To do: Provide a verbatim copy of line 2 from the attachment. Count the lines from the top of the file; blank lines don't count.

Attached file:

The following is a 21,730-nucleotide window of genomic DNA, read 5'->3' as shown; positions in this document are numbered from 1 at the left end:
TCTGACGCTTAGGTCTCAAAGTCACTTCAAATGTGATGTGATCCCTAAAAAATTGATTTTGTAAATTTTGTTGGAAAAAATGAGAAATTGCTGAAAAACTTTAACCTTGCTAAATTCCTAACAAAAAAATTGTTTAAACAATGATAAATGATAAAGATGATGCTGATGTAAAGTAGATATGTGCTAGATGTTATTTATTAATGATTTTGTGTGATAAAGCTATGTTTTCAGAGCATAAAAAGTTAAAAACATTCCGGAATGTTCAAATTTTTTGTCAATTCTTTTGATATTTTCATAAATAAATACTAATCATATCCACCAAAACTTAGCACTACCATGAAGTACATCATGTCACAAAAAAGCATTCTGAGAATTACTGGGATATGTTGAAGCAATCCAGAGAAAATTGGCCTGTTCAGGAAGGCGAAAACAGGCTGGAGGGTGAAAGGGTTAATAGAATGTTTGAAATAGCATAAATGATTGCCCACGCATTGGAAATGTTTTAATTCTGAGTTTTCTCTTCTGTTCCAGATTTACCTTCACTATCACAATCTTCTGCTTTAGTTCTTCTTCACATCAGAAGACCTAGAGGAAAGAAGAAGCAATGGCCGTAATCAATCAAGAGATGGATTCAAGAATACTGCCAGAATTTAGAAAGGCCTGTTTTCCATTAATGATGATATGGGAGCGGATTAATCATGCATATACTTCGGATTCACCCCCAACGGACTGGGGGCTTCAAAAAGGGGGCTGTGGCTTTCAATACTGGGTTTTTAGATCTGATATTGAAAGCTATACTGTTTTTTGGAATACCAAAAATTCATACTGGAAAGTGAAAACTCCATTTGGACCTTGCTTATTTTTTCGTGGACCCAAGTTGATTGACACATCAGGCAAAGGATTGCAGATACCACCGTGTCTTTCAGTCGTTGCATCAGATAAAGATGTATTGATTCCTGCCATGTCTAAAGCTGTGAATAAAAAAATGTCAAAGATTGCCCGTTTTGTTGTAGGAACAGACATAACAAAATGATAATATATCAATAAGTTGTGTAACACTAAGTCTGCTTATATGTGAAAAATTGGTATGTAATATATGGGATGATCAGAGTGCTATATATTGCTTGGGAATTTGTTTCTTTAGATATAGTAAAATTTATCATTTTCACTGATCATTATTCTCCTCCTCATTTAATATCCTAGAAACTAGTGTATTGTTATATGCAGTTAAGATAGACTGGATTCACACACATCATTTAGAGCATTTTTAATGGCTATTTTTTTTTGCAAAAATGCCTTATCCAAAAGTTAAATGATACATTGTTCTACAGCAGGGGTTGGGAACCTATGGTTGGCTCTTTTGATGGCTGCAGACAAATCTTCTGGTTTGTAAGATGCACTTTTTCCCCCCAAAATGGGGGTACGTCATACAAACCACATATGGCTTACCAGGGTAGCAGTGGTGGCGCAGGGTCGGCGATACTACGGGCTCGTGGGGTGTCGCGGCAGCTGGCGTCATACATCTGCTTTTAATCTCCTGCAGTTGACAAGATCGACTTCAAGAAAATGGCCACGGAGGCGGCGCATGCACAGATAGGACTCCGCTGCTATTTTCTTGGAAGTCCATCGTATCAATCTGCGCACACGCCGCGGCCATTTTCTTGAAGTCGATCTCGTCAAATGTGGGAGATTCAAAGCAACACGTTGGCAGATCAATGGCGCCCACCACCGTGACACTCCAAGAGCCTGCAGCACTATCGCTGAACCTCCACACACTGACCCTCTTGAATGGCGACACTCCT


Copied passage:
TCTGACGCTTAGGTCTCAAAGTCACTTCAAATGTGATGTGATCCCTAAAAAATTGATTTTGTAAATTTTGTTGGAAAAAATGAGAAATTGCTGAAAAACTTTAACCTTGCTAAATTCCTAACAAAAAAATTGTTTAAACAATGATAAATGATAAAGATGATGCTGATGTAAAGTAGATATGTGCTAGATGTTATTTATTAATGATTTTGTGTGATAAAGCTATGTTTTCAGAGCATAAAAAGTTAAAAACATTCCGGAATGTTCAAATTTTTTGTCAATTCTTTTGATATTTTCATAAATAAATACTAATCATATCCACCAAAACTTAGCACTACCATGAAGTACATCATGTCACAAAAAAGCATTCTGAGAATTACTGGGATATGTTGAAGCAATCCAGAGAAAATTGGCCTGTTCAGGAAGGCGAAAACAGGCTGGAGGGTGAAAGGGTTAATAGAATGTTTGAAATAGCATAAATGATTGCCCACGCATTGGAAATGTTTTAATTCTGAGTTTTCTCTTCTGTTCCAGATTTACCTTCACTATCACAATCTTCTGCTTTAGTTCTTCTTCACATCAGAAGACCTAGAGGAAAGAAGAAGCAATGGCCGTAATCAATCAAGAGATGGATTCAAGAATACTGCCAGAATTTAGAAAGGCCTGTTTTCCATTAATGATGATATGGGAGCGGATTAATCATGCATATACTTCGGATTCACCCCCAACGGACTGGGGGCTTCAAAAAGGGGGCTGTGGCTTTCAATACTGGGTTTTTAGATCTGATATTGAAAGCTATACTGTTTTTTGGAATACCAAAAATTCATACTGGAAAGTGAAAACTCCATTTGGACCTTGCTTATTTTTTCGTGGACCCAAGTTGATTGACACATCAGGCAAAGGATTGCAGATACCACCGTGTCTTTCAGTCGTTGCATCAGATAAAGATGTATTGATTCCTGCCATGTCTAAAGCTGTGAATAAAAAAATGTCAAAGATTGCCCGTTTTGTTGTAGGAACAGACATAACAAAATGATAATATATCAATAAGTTGTGTAACACTAAGTCTGCTTATATGTGAAAAATTGGTATGTAATATATGGGATGATCAGAGTGCTATATATTGCTTGGGAATTTGTTTCTTTAGATATAGTAAAATTTATCATTTTCACTGATCATTATTCTCCTCCTCATTTAATATCCTAGAAACTAGTGTATTGTTATATGCAGTTAAGATAGACTGGATTCACACACATCATTTAGAGCATTTTTAATGGCTATTTTTTTTTGCAAAAATGCCTTATCCAAAAGTTAAATGATACATTGTTCTACAGCAGGGGTTGGGAACCTATGGTTGGCTCTTTTGATGGCTGCAGACAAATCTTCTGGTTTGTAAGATGCACTTTTTCCCCCCAAAATGGGGGTACGTCATACAAACCACATATGGCTTACCAGGGTAGCAGTGGTGGCGCAGGGTCGGCGATACTACGGGCTCGTGGGGTGTCGCGGCAGCTGGCGTCATACATCTGCTTTTAATCTCCTGCAGTTGACAAGATCGACTTCAAGAAAATGGCCACGGAGGCGGCGCATGCACAGATAGGACTCCGCTGCTATTTTCTTGGAAGTCCATCGTATCAATCTGCGCACACGCCGCGGCCATTTTCTTGAAGTCGATCTCGTCAAATGTGGGAGATTCAAAGCAACACGTTGGCAGATCAATGGCGCCCACCACCGTGACACTCCAAGAGCCTGCAGCACTATCGCTGAACCTCCACACACTGACCCTCTTGAATGGCGACACTCCT